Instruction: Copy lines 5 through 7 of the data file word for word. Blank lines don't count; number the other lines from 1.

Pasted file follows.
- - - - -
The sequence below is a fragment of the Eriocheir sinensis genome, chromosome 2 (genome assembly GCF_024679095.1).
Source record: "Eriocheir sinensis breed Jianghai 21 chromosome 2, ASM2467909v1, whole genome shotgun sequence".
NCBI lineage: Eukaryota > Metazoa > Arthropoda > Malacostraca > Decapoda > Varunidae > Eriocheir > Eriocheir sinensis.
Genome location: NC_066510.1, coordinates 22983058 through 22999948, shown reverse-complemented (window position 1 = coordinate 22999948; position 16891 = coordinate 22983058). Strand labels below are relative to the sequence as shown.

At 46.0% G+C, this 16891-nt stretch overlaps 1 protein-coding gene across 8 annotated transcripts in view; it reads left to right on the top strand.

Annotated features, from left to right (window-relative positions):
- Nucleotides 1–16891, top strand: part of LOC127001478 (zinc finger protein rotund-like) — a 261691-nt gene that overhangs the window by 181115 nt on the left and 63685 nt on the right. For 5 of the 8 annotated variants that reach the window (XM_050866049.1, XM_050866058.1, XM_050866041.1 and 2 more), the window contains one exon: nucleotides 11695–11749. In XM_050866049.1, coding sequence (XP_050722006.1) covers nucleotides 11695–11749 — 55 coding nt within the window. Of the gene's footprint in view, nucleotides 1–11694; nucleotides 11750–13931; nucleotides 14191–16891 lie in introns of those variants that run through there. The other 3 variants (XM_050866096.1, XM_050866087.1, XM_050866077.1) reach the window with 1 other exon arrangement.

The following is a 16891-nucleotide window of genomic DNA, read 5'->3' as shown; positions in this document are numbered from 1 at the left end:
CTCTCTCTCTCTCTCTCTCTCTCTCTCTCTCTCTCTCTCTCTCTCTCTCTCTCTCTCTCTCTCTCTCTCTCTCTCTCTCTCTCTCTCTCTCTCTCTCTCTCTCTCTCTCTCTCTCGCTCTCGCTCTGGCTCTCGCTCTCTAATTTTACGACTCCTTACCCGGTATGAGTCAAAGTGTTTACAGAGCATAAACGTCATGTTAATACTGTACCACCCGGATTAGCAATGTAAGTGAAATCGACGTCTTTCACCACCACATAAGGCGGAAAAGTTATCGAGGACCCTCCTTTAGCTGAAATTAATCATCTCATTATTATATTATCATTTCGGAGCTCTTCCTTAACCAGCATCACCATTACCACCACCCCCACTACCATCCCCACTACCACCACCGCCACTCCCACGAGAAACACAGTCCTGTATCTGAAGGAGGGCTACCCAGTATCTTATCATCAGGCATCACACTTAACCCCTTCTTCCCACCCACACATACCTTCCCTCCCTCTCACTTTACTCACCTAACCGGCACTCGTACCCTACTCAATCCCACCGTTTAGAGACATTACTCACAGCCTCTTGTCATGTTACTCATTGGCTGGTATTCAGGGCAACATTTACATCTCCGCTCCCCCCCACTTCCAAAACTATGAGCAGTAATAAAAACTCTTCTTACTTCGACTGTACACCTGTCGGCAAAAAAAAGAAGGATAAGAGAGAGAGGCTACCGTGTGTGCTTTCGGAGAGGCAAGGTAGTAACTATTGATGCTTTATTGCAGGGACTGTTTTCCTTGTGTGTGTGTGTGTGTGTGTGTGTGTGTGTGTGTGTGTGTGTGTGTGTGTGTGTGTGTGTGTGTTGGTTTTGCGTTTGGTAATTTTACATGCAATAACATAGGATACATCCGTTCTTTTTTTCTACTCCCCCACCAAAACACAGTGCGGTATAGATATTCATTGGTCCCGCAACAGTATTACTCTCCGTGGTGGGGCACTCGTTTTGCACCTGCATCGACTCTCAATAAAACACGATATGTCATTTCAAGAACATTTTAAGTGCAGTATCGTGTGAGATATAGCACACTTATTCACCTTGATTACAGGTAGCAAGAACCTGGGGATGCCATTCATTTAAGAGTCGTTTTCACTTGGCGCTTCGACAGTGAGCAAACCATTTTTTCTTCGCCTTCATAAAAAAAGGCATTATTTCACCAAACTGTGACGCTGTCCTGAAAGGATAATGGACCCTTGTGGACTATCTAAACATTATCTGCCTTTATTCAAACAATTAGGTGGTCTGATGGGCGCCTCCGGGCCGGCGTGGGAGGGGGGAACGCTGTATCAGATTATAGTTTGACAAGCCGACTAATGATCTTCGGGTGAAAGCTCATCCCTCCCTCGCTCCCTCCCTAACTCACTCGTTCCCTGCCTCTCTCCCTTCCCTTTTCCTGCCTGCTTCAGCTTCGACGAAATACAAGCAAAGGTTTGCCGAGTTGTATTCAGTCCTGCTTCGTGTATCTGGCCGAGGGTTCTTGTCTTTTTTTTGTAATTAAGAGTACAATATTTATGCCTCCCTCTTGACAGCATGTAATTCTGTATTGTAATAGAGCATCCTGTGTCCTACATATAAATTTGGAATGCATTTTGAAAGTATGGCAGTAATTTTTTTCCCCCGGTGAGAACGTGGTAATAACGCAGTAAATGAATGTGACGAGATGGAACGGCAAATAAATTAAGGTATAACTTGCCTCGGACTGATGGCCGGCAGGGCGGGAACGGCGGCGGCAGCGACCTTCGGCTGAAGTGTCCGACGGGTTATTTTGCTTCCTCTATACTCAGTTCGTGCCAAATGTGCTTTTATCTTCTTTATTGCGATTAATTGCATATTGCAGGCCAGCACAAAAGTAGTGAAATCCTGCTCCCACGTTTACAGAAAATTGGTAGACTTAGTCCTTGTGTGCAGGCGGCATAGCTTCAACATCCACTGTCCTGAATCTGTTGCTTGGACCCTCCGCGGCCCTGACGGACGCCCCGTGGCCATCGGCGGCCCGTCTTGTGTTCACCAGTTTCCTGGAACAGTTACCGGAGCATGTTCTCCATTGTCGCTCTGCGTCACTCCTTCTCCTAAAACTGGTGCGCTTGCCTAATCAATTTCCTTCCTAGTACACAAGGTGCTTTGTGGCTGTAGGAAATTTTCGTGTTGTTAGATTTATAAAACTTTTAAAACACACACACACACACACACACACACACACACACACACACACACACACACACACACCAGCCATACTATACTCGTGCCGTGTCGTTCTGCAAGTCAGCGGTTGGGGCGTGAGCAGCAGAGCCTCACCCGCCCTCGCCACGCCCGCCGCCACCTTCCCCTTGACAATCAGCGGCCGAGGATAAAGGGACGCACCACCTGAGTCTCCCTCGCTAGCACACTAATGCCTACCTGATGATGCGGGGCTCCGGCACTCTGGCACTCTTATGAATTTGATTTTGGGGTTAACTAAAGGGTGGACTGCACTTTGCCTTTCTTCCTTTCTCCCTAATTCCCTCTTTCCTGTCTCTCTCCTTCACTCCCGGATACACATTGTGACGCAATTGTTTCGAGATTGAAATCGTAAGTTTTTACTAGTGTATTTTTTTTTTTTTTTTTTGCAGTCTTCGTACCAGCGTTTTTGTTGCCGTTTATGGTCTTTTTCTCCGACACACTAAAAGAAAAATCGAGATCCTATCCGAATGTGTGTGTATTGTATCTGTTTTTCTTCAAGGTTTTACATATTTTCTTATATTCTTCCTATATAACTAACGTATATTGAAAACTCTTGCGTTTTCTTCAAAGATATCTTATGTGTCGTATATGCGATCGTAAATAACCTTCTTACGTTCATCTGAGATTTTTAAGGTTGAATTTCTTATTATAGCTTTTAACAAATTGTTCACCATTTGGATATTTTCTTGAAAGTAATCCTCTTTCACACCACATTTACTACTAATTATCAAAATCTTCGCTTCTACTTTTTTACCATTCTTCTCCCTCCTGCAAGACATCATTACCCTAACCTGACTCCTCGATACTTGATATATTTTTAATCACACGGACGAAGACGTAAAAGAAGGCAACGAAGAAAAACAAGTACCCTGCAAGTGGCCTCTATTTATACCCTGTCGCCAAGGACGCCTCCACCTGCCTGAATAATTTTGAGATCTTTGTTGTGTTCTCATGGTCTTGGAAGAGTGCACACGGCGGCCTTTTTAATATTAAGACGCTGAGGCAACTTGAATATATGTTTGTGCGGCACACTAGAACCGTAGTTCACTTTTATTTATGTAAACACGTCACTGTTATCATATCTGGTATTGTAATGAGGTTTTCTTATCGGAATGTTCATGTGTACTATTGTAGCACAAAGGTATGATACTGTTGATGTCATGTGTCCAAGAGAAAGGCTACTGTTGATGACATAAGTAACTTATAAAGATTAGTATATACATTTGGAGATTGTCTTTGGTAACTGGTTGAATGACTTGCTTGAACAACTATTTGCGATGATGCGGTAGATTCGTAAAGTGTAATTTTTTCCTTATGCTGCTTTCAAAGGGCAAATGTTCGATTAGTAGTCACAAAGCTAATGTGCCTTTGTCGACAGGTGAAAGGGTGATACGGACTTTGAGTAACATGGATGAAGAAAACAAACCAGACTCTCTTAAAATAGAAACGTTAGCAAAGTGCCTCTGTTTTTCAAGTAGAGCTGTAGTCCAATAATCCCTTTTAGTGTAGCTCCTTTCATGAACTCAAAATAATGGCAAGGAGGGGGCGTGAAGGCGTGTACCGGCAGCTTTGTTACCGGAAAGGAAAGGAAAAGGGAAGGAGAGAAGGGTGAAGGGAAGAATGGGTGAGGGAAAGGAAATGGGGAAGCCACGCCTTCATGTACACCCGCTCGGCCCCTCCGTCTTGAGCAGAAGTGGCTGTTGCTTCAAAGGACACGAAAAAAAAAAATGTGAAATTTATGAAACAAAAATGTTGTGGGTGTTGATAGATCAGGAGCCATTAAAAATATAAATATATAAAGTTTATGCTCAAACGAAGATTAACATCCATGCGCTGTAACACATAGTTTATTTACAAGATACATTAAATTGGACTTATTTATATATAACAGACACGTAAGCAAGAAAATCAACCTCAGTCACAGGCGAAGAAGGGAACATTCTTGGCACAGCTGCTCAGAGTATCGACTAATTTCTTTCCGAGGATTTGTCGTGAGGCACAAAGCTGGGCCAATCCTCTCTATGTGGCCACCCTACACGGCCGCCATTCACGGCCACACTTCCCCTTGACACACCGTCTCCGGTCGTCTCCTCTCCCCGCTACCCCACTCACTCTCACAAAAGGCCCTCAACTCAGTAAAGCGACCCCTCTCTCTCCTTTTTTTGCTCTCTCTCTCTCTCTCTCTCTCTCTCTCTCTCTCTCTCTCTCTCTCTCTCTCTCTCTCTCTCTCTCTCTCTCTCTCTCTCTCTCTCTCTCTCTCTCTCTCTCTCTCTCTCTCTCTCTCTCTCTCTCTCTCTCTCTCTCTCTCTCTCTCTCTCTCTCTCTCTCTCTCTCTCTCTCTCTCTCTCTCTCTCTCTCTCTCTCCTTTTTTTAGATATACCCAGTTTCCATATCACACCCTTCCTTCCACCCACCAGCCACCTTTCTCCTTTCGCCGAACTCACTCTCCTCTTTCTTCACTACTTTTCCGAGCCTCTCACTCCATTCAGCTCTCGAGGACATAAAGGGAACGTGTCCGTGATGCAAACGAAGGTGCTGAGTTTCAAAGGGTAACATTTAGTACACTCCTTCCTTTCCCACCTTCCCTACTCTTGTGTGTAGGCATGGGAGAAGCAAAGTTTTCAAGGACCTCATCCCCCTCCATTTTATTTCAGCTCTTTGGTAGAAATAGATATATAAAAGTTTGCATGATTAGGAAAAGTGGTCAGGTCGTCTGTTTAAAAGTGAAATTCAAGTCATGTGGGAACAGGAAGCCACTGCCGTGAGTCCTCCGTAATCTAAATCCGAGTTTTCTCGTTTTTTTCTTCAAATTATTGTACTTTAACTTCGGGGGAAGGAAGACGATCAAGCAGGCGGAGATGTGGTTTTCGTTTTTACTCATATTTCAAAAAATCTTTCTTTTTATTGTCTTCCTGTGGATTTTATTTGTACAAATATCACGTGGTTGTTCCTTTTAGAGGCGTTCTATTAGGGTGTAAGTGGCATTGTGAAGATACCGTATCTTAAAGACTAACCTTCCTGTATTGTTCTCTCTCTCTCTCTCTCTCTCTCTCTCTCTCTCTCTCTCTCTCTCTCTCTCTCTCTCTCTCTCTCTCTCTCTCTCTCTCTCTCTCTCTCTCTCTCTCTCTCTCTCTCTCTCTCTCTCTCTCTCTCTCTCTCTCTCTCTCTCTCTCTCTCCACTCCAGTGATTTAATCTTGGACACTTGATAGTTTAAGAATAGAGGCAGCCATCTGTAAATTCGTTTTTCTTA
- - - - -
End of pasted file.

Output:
At 46.0% G+C, this 16891-nt stretch overlaps 1 protein-coding gene across 8 annotated transcripts in view; it reads left to right on the top strand.

Annotated features, from left to right (window-relative positions):
- Nucleotides 1–16891, top strand: part of LOC127001478 (zinc finger protein rotund-like) — a 261691-nt gene that overhangs the window by 181115 nt on the left and 63685 nt on the right. For 5 of the 8 annotated variants that reach the window (XM_050866049.1, XM_050866058.1, XM_050866041.1 and 2 more), the window contains one exon: nucleotides 11695–11749. In XM_050866049.1, coding sequence (XP_050722006.1) covers nucleotides 11695–11749 — 55 coding nt within the window. Of the gene's footprint in view, nucleotides 1–11694; nucleotides 11750–13931; nucleotides 14191–16891 lie in introns of those variants that run through there. The other 3 variants (XM_050866096.1, XM_050866087.1, XM_050866077.1) reach the window with 1 other exon arrangement.